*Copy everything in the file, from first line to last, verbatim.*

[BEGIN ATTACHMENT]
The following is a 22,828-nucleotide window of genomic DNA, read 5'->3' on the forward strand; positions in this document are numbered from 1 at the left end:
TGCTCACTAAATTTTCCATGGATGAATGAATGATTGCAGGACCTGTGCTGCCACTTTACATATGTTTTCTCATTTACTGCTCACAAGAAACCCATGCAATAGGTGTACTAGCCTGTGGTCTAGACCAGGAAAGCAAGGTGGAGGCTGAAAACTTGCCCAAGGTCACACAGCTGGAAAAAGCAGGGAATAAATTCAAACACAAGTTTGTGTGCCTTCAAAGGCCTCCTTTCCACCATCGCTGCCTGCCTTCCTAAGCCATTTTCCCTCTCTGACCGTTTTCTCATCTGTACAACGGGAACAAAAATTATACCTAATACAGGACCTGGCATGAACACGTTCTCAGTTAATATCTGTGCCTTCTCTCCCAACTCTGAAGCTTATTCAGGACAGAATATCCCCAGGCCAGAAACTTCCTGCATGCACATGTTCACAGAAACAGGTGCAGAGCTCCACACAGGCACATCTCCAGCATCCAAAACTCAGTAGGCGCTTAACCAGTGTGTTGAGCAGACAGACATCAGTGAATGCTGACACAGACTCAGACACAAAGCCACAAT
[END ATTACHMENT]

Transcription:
The following is a 22,828-nucleotide window of genomic DNA, read 5'->3' on the forward strand; positions in this document are numbered from 1 at the left end:
TGCTCACTAAATTTTCCATGGATGAATGAATGATTGCAGGACCTGTGCTGCCACTTTACATATGTTTTCTCATTTACTGCTCACAAGAAACCCATGCAATAGGTGTACTAGCCTGTGGTCTAGACCAGGAAAGCAAGGTGGAGGCTGAAAACTTGCCCAAGGTCACACAGCTGGAAAAAGCAGGGAATAAATTCAAACACAAGTTTGTGTGCCTTCAAAGGCCTCCTTTCCACCATCGCTGCCTGCCTTCCTAAGCCATTTTCCCTCTCTGACCGTTTTCTCATCTGTACAACGGGAACAAAAATTATACCTAATACAGGACCTGGCATGAACACGTTCTCAGTTAATATCTGTGCCTTCTCTCCCAACTCTGAAGCTTATTCAGGACAGAATATCCCCAGGCCAGAAACTTCCTGCATGCACATGTTCACAGAAACAGGTGCAGAGCTCCACACAGGCACATCTCCAGCATCCAAAACTCAGTAGGCGCTTAACCAGTGTGTTGAGCAGACAGACATCAGTGAATGCTGACACAGACTCAGACACAAAGCCACAAT